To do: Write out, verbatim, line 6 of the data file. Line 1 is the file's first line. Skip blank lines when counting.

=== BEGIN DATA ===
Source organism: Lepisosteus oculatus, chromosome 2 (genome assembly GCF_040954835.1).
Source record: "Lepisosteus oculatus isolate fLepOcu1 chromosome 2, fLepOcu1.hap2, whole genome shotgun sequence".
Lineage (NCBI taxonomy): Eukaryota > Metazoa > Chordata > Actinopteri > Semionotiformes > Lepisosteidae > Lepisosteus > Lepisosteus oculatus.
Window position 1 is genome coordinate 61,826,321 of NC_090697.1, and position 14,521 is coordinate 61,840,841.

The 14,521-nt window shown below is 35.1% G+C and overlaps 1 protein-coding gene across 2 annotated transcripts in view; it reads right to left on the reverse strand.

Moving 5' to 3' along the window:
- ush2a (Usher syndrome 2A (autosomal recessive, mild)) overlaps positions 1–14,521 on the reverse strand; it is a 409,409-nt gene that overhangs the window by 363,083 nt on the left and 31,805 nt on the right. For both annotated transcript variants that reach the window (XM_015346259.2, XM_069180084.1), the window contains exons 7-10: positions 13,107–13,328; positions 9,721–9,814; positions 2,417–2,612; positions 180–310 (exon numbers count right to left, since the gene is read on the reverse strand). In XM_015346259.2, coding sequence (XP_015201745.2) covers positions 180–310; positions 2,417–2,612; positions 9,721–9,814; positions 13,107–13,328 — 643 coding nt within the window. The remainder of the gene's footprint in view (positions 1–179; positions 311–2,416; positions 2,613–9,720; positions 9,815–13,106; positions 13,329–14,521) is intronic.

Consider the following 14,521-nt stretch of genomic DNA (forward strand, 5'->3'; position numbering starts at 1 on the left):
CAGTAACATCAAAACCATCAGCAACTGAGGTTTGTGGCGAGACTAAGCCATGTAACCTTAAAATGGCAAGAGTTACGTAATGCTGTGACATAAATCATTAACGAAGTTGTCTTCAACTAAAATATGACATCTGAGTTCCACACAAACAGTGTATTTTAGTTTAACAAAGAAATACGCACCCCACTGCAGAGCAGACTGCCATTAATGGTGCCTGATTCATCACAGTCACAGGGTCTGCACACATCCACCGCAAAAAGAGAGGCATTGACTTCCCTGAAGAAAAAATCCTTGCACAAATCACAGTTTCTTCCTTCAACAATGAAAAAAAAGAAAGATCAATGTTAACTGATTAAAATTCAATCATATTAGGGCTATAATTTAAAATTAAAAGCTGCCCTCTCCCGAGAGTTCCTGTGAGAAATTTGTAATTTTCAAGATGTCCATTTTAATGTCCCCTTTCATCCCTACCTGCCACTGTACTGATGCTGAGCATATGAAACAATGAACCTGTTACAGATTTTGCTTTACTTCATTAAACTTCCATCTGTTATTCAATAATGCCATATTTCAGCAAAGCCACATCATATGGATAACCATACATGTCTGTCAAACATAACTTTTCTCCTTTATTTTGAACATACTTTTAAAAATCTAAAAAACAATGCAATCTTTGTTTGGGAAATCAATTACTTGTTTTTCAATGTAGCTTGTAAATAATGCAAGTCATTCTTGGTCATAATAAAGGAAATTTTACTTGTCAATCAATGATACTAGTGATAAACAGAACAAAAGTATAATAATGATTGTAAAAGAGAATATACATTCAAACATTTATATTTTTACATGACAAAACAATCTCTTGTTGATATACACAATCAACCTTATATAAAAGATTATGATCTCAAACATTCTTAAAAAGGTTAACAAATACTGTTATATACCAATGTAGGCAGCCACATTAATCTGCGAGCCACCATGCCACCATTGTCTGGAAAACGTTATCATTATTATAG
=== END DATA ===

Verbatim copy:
Moving 5' to 3' along the window: